Monday, April 11, 2016

Galveston 70.3 Race Report

My 2016 race season started this weekend at 70.3 Texas on Galveston Island. The first race of the year is always a bit of an unknown and a litmus test on fitness.  I came away with a pretty good indication of where I’m at with a solid heat training session as an added bonus.  My 10th place finish of 3:52 told me that while my speed was nowhere to be found, my endurance and strength are right on target for a good day at IMTX. 
The week started out with a flight to Dallas and a few days enjoying the hospitality of the Duane-Tessier household.  I needed a few days to adjust to the heat and get my mind right for the season opener.  The trip was a definite success and a perfect way to prepare.  Our whole group drove down to Galveston on Friday and checked in to The Lost Bayou Guesthouse for the weekend.  Final preparations for the race included helping out with the Ironkids race on Saturday and getting a bit of Dimond love from Chris and the Dimond Van.  By Sunday morning, all systems were go! 

The large, deep field of 55+ men started the wetsuit swim and a group of about 10 of us formed a lead pack pretty quickly.  I knew that the combination of wetsuits and large groups would make it difficult to make a serious break, so I tucked in 2nd or 3rd position for most of the swim. I came out of the water in 3rd position feeling fresh from letting the blueseventy wetsuit float me through the 23 minute swim. I peeled off my wetsuit and slipped into the sleeves of my fancy new Wattie Ink kit while heading into transition. 
My first transition wasn’t exactly quick and I found myself toward the back of the lead group at the start of the bike.  My plan was to be patient for the first half of the ride, but I am not a fan of the group dynamics that come with that strategy.  When Starky and a few of the other uber-bikers came through, I wasn’t in a position to go with them so I rode as steady as possible given the group until the turn around.  Once we were on the way back, I put in a surge to separate myself from the group (of very good runners) and try to gain an advantage heading into T2.  I ran a 1x system on the Dimond with a new ICE Friction chain and C-Bear bearings so the drivetrain was as smooth as silk.  In my first race on the Alto wheels and I was pleased with the predictability and stiffness as the wind had the potential to make things a bit interesting.  By the end of the bike, I was able to put 90 seconds into the group but still was quite a bit back from the strong bikers up the road.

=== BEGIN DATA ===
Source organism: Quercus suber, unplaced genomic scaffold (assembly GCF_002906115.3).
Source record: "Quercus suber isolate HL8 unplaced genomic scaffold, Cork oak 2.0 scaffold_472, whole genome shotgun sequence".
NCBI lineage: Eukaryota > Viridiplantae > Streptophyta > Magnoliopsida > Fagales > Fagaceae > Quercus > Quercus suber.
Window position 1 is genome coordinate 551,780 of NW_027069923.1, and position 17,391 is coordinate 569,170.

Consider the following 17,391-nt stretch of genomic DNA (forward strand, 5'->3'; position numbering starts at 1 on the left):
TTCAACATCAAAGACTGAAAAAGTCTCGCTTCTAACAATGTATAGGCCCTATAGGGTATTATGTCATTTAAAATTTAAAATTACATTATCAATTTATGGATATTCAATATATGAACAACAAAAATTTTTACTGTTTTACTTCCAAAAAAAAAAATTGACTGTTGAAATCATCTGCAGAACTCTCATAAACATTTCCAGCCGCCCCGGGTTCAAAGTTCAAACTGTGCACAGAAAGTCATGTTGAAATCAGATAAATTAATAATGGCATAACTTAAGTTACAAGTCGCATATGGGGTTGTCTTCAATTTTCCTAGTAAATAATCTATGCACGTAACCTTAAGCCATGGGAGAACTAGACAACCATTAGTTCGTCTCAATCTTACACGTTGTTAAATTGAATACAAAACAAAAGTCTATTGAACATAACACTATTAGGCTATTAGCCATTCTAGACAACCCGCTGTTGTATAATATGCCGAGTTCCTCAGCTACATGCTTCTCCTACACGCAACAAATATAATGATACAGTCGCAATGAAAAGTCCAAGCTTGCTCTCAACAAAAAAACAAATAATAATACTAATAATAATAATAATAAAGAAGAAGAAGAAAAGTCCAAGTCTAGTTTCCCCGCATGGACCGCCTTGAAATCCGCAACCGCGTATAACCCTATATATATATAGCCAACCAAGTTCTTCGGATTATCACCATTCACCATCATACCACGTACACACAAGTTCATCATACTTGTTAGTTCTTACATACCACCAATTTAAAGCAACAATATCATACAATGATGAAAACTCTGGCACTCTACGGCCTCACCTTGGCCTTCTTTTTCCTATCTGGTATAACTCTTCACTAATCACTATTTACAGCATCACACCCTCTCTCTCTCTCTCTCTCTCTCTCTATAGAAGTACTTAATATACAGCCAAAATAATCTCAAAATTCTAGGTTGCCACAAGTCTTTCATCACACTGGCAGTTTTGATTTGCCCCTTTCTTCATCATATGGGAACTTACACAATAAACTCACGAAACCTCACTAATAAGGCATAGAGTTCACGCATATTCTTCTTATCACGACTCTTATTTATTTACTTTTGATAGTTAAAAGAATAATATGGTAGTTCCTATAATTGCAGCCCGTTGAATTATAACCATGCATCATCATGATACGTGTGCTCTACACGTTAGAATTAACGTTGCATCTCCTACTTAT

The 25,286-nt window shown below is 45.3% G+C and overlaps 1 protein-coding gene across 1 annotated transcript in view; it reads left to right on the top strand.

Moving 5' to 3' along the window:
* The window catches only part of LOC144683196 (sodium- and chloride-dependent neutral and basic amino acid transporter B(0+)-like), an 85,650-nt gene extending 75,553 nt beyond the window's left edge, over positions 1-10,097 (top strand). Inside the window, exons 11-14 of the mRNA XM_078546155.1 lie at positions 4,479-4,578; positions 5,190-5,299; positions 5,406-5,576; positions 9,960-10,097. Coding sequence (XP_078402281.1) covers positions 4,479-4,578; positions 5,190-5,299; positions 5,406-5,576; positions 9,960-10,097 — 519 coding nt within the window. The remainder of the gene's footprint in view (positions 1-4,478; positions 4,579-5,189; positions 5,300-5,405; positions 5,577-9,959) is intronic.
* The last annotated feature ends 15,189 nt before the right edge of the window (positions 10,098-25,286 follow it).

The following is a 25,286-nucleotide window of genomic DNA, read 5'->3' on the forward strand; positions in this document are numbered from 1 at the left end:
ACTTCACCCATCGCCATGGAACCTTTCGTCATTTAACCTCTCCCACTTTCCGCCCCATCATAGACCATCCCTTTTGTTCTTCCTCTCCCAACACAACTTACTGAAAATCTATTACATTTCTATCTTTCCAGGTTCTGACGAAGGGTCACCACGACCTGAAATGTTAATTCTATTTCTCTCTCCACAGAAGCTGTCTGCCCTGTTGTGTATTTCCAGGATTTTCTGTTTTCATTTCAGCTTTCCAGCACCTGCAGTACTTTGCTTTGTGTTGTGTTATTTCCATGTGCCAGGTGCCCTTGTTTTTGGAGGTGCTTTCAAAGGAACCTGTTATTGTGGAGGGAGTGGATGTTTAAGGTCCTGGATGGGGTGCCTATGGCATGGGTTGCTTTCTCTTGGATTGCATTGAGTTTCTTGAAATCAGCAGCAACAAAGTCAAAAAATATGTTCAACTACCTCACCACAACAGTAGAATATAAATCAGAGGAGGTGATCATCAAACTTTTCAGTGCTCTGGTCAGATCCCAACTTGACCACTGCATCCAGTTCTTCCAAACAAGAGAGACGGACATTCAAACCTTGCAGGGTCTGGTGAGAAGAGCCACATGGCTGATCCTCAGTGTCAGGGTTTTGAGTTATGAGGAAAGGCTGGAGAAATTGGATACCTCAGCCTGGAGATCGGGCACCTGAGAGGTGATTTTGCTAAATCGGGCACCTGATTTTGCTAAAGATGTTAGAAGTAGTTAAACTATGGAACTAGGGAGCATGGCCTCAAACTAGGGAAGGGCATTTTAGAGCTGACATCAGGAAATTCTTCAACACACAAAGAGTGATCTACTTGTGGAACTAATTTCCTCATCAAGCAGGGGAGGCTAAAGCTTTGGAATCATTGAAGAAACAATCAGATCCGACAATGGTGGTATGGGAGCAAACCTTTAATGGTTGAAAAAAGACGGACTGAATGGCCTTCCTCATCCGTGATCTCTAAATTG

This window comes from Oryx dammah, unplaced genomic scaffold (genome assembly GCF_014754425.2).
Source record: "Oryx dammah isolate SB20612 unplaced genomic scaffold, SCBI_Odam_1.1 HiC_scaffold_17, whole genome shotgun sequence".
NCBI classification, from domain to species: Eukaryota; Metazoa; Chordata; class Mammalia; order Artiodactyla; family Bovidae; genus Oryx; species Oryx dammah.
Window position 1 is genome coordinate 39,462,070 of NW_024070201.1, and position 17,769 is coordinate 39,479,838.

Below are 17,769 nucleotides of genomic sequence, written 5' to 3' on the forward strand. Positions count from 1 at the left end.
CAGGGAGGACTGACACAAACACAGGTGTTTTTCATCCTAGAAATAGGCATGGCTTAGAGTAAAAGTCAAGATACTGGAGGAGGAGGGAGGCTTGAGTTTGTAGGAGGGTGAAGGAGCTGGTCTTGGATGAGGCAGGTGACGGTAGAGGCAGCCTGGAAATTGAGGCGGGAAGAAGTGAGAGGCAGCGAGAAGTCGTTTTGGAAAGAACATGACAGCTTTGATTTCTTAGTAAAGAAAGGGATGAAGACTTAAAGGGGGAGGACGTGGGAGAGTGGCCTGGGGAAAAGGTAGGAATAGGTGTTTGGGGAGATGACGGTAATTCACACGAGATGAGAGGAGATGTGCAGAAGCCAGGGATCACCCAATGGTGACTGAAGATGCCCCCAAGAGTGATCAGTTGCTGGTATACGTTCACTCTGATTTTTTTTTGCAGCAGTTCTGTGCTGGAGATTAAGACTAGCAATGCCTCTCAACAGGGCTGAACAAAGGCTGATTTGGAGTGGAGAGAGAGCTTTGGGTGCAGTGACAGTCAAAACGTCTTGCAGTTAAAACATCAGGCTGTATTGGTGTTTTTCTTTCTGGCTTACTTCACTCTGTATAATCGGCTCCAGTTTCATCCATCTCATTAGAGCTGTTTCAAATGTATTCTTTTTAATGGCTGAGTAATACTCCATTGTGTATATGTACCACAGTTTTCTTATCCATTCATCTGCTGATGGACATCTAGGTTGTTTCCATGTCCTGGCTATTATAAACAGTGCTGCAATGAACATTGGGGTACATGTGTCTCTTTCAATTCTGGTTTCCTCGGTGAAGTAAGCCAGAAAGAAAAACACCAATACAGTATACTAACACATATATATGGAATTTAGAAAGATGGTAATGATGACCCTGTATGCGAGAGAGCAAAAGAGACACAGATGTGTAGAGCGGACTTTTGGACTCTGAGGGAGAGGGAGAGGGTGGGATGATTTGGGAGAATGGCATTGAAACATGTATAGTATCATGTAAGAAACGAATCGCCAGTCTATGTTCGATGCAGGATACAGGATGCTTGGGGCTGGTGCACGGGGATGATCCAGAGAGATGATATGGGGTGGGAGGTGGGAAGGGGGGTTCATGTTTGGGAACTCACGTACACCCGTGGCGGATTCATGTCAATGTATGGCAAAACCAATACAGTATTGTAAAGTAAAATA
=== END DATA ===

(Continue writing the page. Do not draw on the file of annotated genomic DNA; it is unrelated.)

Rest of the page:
I felt pretty good coming off the bike and clicked off the first few miles under 6 minute pace.  My constant intake of First Endurance EFS Pro on the bike and Liquid Shot early on the run was as reliable as ever and my energy level were good.  I kept trying to pick it up around the many turns, but my top end speed just didn’t want to show up.  I settled into IM pacing and got into a solid groove by the 1/2 point.  Sadly, I was passed by a few runners and fell out of the money positions but I came away pleased with my ability to lock and relax at what felt like a very sustainable 6:10 pace.  I crossed the line in 10th place feeling strong and already thinking ahead to IMTX. 

Over the past few years, it’s become evident that my body much prefers the longer Ironman races and my training has been more and more focused on excelling at that distance.  As I commit to the distance, I definitely have given up a bit of ‘pop’ in my speed.  This race was a frustrating example of that, but I am willing to take a bit of a hit to excel in 5 weeks.  Here’s hoping the focus pays off!  Stay tuned to find out.

Thank you to Jeff, Therese, Maria, Dave, Ed, and Chris for making the weekend an enjoyable one.  As always, my supporting sponsors have been great and I encourage you to check them out if you’re looking for the best in their respective businesses.  I am lucky to have great people around me and a supportive family to come home to after the trip.  Here’s the gratuitous Sidney pic to drive readership. 

Thank you for reading.

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